Taking turns with a blunt-edged shovel, the young work crew excavated a shaft as wide as a coffin and about five metres deep. After a week of labour, the trio had collected gold flakes worth about US$2. They need to come up with about US$8 each to buy school uniforms, said Josefa Joao, 13, oldest of the three.
"We asked our parents' permission," she said. "They said go."
An estimated 20,000 garimpeiros - as the gold panners are known in Portuguese - are spread through the province, living in rough encampments, often without ready access to food, potable water or medical assistance. Perhaps as many as half of them are young Zimbabwean men escaping the economic hardships in their homeland, where inflation has reached 2,800 percent and unemployment levels are above 80 percent.
Accidents are relatively common. In March, 16 garimpeiros were found dead in the Chimanimani Mountains. According to police, they had frozen to death, victims of exposure following Cyclone Favio, which hit the region in February. Among the gold panners one camp is known as "Burundi" because of its history of violent fights.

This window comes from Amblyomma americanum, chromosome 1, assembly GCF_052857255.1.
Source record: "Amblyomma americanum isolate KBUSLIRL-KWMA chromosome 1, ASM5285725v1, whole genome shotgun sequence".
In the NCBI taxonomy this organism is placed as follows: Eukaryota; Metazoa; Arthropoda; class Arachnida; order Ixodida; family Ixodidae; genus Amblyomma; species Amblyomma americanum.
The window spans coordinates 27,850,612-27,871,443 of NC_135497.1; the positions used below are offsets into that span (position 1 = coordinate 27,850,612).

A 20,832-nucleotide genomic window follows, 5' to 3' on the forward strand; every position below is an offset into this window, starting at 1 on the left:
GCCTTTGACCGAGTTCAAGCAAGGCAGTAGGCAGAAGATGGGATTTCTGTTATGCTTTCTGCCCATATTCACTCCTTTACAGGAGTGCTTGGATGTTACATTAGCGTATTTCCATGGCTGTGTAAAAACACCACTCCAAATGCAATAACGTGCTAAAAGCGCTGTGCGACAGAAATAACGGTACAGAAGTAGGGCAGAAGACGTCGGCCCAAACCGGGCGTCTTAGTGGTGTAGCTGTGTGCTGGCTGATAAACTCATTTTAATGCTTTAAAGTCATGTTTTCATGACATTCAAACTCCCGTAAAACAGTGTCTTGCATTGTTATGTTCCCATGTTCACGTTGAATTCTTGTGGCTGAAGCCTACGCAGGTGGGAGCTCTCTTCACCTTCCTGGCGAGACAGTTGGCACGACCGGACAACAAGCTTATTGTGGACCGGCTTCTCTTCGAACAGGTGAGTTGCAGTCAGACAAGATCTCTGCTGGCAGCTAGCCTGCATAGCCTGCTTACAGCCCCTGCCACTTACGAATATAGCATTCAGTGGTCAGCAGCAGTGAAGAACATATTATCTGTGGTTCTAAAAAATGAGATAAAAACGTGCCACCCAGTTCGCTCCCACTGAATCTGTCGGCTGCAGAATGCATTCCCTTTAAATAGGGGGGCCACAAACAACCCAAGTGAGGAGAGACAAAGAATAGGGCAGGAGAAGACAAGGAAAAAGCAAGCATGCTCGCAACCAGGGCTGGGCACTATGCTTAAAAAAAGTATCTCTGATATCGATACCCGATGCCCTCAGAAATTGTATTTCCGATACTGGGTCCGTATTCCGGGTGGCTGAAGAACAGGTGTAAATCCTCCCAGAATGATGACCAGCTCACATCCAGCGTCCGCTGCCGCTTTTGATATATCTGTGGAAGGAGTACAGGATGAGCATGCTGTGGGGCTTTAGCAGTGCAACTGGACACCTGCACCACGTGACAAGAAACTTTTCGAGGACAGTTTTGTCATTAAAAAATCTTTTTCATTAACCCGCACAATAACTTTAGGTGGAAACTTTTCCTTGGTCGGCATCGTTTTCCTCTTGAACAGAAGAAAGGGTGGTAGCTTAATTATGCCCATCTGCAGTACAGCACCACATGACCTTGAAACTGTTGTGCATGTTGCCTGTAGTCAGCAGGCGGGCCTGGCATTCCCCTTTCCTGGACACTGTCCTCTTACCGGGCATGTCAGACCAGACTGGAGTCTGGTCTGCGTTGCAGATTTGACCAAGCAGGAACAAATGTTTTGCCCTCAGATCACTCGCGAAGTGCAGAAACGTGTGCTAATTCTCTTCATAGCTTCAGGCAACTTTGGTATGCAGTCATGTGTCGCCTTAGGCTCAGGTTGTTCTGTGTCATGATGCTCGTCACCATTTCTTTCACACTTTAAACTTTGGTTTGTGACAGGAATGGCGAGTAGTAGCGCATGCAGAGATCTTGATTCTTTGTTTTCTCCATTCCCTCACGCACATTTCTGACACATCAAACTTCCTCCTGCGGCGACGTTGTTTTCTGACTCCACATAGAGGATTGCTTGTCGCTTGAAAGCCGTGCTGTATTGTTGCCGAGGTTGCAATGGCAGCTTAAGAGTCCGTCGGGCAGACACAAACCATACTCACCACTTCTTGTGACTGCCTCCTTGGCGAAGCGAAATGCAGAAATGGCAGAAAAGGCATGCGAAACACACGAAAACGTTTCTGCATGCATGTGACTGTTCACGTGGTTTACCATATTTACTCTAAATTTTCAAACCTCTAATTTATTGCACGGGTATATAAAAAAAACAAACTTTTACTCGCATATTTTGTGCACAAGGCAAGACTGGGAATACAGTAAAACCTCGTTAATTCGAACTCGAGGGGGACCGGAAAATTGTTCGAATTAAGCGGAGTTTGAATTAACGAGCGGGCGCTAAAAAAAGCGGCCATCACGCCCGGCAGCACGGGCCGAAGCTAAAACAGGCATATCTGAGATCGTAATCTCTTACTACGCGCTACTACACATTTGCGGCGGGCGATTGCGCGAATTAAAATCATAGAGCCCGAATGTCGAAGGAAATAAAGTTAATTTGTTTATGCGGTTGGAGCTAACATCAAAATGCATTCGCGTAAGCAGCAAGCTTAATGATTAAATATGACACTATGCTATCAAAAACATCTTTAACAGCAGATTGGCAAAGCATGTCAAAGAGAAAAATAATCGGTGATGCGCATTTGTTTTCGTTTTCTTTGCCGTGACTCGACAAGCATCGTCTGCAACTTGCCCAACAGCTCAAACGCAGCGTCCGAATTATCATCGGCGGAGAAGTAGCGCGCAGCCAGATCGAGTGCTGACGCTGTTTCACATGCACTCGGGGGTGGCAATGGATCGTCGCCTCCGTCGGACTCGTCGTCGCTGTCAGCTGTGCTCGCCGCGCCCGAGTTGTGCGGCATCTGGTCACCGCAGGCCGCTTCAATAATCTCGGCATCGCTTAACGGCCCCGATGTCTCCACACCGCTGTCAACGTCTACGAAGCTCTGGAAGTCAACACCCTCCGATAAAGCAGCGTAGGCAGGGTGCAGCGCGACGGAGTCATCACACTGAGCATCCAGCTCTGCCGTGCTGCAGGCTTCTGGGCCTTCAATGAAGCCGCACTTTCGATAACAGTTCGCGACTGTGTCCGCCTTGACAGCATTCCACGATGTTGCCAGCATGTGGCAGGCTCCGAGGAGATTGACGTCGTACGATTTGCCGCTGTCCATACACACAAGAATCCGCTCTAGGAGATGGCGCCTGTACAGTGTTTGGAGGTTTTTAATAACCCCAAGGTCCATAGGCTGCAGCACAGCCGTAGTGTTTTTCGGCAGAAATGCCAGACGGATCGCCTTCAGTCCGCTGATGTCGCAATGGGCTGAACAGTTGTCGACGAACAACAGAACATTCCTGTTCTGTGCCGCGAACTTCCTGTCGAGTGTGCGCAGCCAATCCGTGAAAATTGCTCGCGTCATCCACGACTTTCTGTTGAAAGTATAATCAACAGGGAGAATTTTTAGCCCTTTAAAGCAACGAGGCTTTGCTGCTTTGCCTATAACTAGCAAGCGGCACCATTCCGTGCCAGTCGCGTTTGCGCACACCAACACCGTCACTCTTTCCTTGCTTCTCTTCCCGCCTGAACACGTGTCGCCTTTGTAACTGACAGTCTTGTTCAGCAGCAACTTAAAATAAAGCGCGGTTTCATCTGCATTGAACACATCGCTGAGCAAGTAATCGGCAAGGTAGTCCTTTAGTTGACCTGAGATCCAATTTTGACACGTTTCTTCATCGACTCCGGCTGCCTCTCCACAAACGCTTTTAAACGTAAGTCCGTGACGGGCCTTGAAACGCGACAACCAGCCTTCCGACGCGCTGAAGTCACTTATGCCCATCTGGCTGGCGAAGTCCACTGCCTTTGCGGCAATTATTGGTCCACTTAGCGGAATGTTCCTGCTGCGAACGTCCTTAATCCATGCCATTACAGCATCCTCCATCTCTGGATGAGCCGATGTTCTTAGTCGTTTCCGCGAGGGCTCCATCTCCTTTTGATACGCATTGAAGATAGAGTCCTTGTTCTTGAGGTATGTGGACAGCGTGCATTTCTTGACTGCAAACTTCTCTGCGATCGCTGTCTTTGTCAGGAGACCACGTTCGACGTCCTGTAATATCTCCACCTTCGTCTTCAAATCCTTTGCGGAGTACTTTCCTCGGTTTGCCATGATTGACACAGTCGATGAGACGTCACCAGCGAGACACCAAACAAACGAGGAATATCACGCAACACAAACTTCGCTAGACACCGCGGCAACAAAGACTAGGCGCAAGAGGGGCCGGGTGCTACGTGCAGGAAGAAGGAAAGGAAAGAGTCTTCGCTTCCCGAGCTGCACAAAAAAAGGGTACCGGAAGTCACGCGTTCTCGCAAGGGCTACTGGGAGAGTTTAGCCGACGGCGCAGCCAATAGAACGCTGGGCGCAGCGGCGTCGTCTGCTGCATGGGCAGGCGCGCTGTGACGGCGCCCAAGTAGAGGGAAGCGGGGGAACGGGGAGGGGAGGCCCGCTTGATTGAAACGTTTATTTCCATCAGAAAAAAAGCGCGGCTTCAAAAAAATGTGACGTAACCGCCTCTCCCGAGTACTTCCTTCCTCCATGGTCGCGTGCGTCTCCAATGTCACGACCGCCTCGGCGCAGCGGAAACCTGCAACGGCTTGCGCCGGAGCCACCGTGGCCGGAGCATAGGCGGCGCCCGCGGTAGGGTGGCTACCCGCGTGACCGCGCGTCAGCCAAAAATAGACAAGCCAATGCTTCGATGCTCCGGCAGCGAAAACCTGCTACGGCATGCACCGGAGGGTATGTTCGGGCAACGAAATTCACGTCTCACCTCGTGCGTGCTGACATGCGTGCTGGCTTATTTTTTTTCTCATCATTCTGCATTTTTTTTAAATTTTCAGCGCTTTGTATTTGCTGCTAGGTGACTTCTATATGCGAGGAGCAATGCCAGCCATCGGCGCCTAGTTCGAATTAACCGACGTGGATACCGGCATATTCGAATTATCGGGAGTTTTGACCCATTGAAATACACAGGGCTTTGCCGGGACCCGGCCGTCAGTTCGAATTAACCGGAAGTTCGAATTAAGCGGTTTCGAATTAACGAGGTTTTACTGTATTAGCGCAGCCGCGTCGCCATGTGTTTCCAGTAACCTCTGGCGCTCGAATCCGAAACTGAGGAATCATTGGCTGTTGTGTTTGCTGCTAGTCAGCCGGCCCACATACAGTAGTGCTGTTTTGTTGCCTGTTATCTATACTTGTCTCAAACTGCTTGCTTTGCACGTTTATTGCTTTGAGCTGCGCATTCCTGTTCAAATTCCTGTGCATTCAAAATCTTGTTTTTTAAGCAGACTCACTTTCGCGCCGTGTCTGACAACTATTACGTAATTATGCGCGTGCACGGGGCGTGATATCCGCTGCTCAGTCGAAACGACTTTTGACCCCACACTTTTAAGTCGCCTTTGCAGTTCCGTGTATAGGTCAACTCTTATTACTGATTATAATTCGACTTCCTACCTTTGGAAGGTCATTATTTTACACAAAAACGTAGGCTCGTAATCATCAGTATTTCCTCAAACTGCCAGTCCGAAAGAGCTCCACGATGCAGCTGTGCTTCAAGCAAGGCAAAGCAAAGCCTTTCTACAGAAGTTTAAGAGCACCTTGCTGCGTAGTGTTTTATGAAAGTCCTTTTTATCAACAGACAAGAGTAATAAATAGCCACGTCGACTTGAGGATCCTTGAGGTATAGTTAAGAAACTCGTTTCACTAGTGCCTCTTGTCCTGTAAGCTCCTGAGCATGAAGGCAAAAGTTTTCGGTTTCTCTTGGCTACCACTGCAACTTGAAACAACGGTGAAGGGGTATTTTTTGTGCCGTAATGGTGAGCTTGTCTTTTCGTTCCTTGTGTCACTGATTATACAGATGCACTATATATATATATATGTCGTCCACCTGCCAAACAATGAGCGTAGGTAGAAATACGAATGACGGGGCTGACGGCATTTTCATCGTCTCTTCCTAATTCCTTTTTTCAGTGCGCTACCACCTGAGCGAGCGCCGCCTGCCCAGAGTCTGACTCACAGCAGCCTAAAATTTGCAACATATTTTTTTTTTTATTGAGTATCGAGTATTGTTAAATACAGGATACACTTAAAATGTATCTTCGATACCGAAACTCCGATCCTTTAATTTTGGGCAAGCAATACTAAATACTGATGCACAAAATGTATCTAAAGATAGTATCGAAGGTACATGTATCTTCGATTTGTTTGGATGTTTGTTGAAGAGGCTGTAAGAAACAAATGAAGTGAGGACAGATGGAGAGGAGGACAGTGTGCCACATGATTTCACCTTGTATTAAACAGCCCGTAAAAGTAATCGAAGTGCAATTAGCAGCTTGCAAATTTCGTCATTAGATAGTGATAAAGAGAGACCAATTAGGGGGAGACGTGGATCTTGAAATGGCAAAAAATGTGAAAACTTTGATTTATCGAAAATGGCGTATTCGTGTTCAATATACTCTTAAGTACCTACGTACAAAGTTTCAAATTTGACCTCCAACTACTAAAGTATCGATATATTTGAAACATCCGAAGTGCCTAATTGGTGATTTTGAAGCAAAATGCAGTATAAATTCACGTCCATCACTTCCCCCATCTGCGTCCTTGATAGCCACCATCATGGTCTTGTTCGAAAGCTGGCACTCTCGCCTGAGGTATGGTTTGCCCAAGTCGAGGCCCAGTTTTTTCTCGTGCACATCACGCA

Gold panning used to be a way for families to supplement their income from farming, said Celestino Sousa, the state's mineral resources manager for Manica Province. "Now, many people are using gold for survival."
The gold panners have built dams, panning pools and encampments along a 50km stretch of the Revue River, which flows eastward through Manica Province. In Machamba Samanhika, a typical camp just outside Manica city, about 250 workers are on site at any one time.